It’s SINful Saturday!
Take a look at the latest episode of.. SIN of the Shed.
I should let her go. I should tell her to run—to get the hell away from me and this nightmare she’s been held hostage in for the past three years. But I won’t give her that chance again. I wasn’t sure if she was actually going to take the opportunity and run into the night blind and desperate for freedom. Clearly, she’s smarter than I’ve given her credit for, which is good because what’s out there isn’t better than what is in here. She just doesn’t know it yet.
Go figure the lights power back on the second I tell her I escaped from the loony bin. The look in her eyes should have filled with more fear than what she let on, but she’s obviously too numb to comprehend the danger in which I’ve become.
Rather than shoving through those metal doors, she’s been sitting on the top step staring at me for the past hour. I haven’t had this much time to look at her in much light, but now that I’m knee deep into this staring contest, I can see what the darkness has done to her. Her skin is pale—ghostly white, and her eyes are the lightest shade of blue I’ve ever seen. Her lips are dry and cracked, and her cheekbones are slightly sunken. But even with all of the flaws, she’s still beautiful, like one of those porcelain dolls Ma used to collect.
“Why are you looking at me like that?” she asks, her eyebrows scrunch together.
“Like what?” I ask her.
“I don’t know. It’s like you’re waiting for me to run away or something.” She combs her fingers through the length of her long hair and tucks the sides behind her ears.
“Aren’t you afraid of me?” I ask her.
She stands up and slowly makes her way down the steps to where I’m standing. “I’ll tell you what I’m afraid of, Sin,” she begins. “I’m afraid of the dark. I’m afraid of starving to death, or worse, getting sick. That’s what I’m afraid of.”
“That’s all?” I ask her, knowing exactly why those are her simple answers. There’s nothing else to be afraid of when you’re in solitary confinement.
“No.” She narrows her eyes and bites down on her bottom lip. “What I’m mostly afraid of is…that I may never find my way back to a normal state of mind.”
“As you should be,” I tell her. Her eyes widen at my remark or possibly for the reason I’m agreeing. Maybe she wants me to tell her she’ll eventually be okay. But I doubt she will be, and I’m not one to give false hope.
“I want answers, Sin. Tell me what has changed over the past three years? Where are we? Do you know my mother?” I was wondering how long it would take for her to start asking questions. “And how did you escape from the hospital? Did you kill someone to make that happen?” At least it’s clear she knows the reasons why she should be afraid of me.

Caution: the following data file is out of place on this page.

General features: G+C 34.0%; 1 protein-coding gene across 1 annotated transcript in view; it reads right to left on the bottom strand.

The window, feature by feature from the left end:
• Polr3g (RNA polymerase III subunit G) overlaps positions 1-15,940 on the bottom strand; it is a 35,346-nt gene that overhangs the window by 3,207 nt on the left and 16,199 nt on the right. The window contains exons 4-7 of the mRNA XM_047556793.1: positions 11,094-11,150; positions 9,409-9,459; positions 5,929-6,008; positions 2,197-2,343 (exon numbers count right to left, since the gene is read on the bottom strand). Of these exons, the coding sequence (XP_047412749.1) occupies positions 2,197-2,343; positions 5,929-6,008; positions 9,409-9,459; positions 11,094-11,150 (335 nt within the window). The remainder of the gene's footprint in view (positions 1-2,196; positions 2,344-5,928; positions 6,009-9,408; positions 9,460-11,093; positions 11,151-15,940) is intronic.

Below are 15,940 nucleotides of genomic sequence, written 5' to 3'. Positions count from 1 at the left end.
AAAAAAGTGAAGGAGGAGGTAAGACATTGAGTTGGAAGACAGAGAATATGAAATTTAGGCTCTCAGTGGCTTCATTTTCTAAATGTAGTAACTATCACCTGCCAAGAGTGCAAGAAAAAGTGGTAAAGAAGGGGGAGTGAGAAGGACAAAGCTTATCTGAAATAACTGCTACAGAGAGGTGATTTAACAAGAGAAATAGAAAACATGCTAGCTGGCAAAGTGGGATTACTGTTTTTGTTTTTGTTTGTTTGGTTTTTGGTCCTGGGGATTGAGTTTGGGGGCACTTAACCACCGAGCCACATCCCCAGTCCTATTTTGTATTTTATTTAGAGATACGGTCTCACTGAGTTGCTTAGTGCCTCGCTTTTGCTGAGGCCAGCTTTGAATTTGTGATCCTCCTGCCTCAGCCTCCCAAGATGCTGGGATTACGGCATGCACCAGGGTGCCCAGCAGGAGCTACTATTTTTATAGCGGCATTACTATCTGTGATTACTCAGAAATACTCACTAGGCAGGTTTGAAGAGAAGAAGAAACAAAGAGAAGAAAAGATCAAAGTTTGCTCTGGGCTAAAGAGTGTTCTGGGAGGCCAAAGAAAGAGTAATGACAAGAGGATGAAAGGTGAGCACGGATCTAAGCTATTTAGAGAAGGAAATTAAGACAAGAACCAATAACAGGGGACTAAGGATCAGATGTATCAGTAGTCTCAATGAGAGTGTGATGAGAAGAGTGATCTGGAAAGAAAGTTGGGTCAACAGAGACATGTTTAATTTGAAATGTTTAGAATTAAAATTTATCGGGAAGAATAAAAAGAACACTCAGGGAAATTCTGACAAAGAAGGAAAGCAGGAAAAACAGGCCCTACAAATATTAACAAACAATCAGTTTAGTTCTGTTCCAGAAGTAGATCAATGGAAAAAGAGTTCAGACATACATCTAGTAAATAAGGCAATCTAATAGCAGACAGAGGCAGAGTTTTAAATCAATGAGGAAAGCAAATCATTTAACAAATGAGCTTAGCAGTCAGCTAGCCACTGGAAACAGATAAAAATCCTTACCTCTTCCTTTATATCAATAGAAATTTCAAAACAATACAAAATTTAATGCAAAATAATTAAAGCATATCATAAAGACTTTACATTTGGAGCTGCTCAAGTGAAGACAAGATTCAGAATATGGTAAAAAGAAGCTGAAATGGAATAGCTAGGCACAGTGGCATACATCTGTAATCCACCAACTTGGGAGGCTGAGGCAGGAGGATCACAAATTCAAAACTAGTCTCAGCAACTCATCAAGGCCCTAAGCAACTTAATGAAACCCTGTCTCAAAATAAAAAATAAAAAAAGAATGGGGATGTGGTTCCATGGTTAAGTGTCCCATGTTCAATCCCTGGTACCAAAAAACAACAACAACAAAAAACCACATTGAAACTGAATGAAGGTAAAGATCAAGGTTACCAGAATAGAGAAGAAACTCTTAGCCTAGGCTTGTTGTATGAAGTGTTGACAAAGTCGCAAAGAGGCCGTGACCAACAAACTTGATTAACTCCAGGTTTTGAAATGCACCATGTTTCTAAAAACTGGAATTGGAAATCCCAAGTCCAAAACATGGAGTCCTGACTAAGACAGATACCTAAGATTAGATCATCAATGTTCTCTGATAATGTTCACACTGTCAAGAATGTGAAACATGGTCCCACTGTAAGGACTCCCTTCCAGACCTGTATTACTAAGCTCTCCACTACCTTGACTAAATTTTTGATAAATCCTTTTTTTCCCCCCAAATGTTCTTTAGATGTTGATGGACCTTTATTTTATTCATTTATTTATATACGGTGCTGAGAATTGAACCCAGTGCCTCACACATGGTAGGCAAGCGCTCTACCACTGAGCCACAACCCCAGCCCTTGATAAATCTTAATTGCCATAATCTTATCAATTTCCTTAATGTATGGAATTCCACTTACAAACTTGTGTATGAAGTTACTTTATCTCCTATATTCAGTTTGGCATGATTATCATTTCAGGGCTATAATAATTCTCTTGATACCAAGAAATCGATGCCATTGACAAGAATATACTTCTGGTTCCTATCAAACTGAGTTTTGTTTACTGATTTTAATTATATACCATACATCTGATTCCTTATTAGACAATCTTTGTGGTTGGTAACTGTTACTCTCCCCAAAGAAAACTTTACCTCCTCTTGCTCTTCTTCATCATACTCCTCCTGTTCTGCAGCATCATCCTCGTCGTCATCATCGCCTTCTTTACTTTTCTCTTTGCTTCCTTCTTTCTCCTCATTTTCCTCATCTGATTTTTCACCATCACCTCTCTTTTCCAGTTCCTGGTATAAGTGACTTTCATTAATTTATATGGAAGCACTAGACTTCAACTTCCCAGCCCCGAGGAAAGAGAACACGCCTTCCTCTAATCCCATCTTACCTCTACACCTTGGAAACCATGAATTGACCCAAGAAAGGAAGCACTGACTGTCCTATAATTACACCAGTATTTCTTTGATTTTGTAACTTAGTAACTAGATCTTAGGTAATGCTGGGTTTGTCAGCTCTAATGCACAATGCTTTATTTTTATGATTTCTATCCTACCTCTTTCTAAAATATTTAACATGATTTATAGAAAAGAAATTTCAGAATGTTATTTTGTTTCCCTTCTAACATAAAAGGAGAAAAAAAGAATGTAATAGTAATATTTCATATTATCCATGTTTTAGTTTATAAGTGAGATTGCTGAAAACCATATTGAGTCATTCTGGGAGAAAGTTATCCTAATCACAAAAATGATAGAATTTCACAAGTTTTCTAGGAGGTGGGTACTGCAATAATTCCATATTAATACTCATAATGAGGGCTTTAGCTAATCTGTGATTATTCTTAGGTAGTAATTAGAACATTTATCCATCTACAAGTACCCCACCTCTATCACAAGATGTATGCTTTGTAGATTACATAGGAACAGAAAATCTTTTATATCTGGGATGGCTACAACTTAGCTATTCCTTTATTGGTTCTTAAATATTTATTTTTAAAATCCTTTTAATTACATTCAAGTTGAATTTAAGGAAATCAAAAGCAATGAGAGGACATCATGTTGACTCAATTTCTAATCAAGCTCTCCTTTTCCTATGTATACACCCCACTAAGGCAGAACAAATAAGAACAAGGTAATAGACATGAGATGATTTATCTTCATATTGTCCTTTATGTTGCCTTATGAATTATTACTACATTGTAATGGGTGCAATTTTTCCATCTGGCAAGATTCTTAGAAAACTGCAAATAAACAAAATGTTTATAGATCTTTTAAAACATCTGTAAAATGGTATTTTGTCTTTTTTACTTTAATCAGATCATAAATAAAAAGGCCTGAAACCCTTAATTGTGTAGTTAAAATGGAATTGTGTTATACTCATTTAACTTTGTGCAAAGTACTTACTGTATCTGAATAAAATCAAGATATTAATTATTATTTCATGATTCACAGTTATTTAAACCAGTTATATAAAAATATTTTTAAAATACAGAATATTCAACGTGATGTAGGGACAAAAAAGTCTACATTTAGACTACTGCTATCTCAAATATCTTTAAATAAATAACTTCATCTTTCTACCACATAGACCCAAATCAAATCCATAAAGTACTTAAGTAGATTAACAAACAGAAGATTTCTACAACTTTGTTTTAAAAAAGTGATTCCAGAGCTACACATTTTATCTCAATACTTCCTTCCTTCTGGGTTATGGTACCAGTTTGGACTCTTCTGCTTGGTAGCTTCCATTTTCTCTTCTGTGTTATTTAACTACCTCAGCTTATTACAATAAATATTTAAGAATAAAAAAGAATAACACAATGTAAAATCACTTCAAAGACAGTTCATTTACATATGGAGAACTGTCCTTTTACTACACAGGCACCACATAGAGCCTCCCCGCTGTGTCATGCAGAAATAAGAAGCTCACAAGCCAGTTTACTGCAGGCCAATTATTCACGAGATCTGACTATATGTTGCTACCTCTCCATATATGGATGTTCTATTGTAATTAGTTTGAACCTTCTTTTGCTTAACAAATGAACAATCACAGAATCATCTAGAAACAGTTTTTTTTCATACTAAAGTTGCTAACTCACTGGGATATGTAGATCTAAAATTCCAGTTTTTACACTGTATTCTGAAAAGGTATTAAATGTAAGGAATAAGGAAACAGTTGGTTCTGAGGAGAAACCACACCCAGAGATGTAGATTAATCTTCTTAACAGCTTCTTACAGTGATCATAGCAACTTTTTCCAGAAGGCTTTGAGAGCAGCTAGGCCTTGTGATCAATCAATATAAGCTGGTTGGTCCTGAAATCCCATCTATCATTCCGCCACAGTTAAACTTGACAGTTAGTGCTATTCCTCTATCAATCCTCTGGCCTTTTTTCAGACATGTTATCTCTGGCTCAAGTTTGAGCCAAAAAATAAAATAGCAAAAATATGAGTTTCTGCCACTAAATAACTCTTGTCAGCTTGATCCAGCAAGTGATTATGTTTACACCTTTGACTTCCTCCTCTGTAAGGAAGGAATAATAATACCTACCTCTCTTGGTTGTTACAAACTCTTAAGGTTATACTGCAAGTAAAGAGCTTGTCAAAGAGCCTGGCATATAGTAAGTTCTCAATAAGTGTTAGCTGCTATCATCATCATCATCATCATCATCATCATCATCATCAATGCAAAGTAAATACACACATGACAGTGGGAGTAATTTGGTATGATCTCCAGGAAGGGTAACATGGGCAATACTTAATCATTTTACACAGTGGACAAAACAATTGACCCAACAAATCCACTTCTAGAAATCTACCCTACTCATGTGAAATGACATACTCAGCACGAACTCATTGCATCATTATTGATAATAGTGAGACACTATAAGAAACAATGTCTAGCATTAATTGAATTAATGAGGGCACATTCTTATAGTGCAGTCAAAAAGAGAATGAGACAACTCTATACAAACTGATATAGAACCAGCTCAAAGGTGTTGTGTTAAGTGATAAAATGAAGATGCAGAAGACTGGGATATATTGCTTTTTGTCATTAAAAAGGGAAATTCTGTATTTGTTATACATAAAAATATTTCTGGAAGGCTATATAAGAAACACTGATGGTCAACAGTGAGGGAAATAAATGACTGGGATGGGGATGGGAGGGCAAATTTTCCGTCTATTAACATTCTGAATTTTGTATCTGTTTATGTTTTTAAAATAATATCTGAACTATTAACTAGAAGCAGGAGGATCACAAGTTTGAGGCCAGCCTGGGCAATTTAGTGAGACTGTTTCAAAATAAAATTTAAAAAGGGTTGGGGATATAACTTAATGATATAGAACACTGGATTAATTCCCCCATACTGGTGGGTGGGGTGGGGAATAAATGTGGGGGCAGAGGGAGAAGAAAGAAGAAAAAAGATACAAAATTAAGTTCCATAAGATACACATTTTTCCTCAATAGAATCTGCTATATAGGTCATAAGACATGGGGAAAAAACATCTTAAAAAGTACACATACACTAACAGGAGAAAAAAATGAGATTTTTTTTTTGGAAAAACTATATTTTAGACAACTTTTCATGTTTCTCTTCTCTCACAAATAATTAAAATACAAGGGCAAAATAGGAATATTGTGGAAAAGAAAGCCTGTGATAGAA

“I don’t think you want to know the answer to any of your questions. You’re too fragile right now.”
“Fragile?” she shouts, her voice hoarse and broken. With her thin finger pointed directly at my nose, she continues, “Don’t confuse my weakness for being fragile. I’m alive. Therefore, I am not fragile.”
Her anger excites me a bit, and I do my best to hide the twitching smile piercing through my permanent scowl, but I find her humorous, and a little cute.
“Come with me,” I tell her. I bring her to the other side of the basement where Ma’s closet has gone untouched. I open the door, and for the first time since her death, I inhale the perfumed scent permeating the closet and now the air around us. A pain in my chest makes it hard to touch the material of her clothes, but I grit my teeth and yank out a pair of her overalls and a shirt. “Here, clean clothes.” I thrust my arm out to her with the clothes. “Take them.”
“Are these your mother’s?”
“They were, yes. Now put them on.” I squat down to the shoe rack and grab a pair of Ma’s work boots as I look over at Reese’s bare feet. The size is close enough. “Here.” I toss them to the ground in front of her.
“Why is your mother’s closet in the basement? Did she live here? I thought you said your dad wouldn’t come in here…”
“Enough. Just take the damn clothes, will you?”
“Thank you,” she says, holding everything tightly against her chest.
I walk past her and back over toward the door to give her privacy, although there isn’t much isolation in this wide-open basement, except for the dozens of beams supporting the ceiling.
I sit down on the bottom step and try to avoid her movement out of my periphery. Although the paleness of her skin glows brightly enough to make avoidance difficult, and I’m losing the battle of attempting to give her privacy. Perfect, untouched porcelain is all I can see, even when I close my eyes.
“It feels nice to change out of those clothes,” she says, folding up the grey sweat pants and the white t-shirt I assume she’s been wearing for the past three years. She steps into each boot and tightens them around her ankles. “They’re a tad big, but shoes are nice.” What the hell did Pa do with her shoes? Why would he even take those from her?
She sits down beside me, folding up the extra long pants at her knees. “I guess I’m ready for whatever is out there now that I’m in clean clothes.”
You’re in my dead mother’s clothes; I want to say.